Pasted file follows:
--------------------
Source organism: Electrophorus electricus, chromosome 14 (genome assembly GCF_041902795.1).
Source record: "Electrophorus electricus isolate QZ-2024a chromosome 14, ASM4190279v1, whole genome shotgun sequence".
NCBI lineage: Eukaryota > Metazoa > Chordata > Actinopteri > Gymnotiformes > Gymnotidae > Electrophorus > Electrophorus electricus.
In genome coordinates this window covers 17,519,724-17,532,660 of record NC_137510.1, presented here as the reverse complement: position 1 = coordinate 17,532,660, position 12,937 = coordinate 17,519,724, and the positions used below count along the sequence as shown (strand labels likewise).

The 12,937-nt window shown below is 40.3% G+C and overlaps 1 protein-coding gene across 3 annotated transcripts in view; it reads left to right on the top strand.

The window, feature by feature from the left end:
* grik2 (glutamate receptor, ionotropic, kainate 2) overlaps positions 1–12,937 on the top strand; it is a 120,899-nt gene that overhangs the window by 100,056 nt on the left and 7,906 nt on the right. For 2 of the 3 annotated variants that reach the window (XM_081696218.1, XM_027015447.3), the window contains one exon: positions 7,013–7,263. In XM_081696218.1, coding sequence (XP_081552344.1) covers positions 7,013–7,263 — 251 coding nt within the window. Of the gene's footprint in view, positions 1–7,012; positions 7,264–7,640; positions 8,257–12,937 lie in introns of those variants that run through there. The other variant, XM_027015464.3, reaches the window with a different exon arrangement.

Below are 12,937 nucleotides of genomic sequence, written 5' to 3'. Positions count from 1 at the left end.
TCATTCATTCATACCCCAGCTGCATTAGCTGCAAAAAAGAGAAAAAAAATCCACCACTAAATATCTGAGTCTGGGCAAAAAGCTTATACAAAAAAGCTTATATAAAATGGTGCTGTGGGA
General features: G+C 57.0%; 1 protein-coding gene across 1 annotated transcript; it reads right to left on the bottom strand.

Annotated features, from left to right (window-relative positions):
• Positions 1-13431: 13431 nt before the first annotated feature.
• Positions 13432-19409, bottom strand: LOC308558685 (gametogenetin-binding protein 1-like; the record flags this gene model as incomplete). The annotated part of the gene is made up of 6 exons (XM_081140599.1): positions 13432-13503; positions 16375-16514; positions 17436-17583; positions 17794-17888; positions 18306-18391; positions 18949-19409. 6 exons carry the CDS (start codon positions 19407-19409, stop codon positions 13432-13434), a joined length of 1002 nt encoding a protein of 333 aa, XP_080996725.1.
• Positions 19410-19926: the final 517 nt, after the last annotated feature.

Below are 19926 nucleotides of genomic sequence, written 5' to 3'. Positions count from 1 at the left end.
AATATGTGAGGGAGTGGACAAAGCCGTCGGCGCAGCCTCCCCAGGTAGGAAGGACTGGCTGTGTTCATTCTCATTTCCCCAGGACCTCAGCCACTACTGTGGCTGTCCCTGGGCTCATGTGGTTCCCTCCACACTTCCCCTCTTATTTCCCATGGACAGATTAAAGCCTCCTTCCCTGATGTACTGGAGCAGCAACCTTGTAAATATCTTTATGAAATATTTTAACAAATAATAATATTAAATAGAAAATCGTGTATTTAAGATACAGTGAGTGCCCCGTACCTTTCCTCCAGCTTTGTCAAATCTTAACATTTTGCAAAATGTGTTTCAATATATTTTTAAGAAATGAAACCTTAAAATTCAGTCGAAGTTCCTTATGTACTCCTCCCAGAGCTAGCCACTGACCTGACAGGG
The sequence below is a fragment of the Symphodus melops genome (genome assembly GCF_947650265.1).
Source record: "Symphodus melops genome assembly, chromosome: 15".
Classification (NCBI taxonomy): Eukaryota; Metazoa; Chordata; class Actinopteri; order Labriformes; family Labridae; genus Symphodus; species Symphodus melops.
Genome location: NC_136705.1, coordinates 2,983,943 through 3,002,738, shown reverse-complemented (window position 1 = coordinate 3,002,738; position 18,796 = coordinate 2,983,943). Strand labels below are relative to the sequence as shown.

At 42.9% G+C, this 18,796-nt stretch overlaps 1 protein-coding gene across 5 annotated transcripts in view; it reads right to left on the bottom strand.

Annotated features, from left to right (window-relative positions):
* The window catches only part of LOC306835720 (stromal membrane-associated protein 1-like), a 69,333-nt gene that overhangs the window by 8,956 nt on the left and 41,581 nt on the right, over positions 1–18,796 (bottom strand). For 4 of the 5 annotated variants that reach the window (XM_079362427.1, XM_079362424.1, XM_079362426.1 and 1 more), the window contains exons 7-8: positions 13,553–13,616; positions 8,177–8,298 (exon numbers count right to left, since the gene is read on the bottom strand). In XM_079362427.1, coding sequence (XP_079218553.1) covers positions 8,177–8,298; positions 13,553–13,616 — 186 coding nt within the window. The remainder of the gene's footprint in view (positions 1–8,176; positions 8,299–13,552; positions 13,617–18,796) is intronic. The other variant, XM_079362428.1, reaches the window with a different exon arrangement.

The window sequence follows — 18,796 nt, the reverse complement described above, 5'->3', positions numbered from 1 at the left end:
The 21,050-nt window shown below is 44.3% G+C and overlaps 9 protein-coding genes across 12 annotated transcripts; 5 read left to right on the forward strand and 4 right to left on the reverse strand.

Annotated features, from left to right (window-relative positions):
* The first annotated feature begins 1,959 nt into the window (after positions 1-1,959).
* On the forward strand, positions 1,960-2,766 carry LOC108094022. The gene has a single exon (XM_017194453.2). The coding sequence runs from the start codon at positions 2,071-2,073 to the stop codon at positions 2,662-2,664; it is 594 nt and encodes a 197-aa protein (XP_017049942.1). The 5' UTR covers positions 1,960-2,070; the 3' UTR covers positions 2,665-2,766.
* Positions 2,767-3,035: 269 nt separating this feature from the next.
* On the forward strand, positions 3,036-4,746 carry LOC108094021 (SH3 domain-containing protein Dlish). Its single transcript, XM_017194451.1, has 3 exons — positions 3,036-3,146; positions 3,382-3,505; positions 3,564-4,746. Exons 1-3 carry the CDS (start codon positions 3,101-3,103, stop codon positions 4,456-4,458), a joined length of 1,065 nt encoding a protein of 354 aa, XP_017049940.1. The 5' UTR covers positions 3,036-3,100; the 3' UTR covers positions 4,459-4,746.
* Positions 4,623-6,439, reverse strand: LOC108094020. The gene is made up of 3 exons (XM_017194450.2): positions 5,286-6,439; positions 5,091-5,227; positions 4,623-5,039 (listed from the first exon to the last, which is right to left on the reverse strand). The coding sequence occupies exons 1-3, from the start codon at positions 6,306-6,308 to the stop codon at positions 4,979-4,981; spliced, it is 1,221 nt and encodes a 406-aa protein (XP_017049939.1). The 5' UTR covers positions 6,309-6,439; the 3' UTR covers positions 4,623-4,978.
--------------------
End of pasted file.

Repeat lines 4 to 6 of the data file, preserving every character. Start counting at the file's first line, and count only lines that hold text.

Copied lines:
In genome coordinates this window covers 17,519,724-17,532,660 of record NC_137510.1, presented here as the reverse complement: position 1 = coordinate 17,532,660, position 12,937 = coordinate 17,519,724, and the positions used below count along the sequence as shown (strand labels likewise).

The 12,937-nt window shown below is 40.3% G+C and overlaps 1 protein-coding gene across 3 annotated transcripts in view; it reads left to right on the top strand.

The window, feature by feature from the left end: